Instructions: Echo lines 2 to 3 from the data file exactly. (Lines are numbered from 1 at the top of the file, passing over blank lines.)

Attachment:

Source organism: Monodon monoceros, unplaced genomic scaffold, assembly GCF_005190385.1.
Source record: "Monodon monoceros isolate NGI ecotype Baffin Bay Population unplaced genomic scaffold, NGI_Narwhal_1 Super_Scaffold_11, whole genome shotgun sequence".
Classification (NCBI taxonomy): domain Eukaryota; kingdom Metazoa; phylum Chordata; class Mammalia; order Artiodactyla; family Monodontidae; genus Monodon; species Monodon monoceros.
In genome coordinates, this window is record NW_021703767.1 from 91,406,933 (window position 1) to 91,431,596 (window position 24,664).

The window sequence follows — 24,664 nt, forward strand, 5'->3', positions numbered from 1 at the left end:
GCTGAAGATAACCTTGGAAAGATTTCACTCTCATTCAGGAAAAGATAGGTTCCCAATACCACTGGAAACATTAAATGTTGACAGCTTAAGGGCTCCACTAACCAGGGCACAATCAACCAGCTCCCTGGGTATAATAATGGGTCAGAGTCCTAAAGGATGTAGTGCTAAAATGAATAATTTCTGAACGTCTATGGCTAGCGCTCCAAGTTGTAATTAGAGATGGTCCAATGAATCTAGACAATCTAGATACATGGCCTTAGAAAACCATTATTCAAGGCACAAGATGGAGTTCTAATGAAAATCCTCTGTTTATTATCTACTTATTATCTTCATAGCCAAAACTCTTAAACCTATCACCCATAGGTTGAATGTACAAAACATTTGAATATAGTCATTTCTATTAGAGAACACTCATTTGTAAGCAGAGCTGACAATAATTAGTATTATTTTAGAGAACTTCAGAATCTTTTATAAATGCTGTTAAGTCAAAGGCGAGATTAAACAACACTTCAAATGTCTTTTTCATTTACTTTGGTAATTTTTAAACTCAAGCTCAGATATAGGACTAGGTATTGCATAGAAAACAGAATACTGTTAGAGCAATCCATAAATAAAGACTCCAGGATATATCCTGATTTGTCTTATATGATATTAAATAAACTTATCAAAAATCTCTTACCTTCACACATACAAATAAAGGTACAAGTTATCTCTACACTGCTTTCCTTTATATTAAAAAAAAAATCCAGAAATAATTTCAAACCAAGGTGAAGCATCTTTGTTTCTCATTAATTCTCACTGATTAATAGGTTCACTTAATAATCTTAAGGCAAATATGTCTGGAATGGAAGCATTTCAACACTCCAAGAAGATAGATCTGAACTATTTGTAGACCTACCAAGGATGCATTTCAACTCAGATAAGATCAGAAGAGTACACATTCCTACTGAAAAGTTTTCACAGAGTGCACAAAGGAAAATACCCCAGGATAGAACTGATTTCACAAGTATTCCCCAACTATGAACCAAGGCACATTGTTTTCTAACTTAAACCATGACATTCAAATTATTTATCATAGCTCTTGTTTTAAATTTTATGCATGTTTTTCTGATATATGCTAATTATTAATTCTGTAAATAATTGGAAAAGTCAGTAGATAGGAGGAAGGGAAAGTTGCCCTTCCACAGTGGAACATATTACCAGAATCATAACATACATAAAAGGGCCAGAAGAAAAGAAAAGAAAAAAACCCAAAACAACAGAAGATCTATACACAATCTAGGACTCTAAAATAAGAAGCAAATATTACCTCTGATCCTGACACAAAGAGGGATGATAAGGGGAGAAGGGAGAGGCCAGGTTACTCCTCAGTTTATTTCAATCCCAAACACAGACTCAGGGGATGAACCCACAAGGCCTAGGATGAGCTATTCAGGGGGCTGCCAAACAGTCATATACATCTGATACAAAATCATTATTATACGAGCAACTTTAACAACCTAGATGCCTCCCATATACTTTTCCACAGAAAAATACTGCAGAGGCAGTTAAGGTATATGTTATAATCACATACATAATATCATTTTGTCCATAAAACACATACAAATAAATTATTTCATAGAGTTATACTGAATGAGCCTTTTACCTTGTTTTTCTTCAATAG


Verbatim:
Source record: "Monodon monoceros isolate NGI ecotype Baffin Bay Population unplaced genomic scaffold, NGI_Narwhal_1 Super_Scaffold_11, whole genome shotgun sequence".
Classification (NCBI taxonomy): domain Eukaryota; kingdom Metazoa; phylum Chordata; class Mammalia; order Artiodactyla; family Monodontidae; genus Monodon; species Monodon monoceros.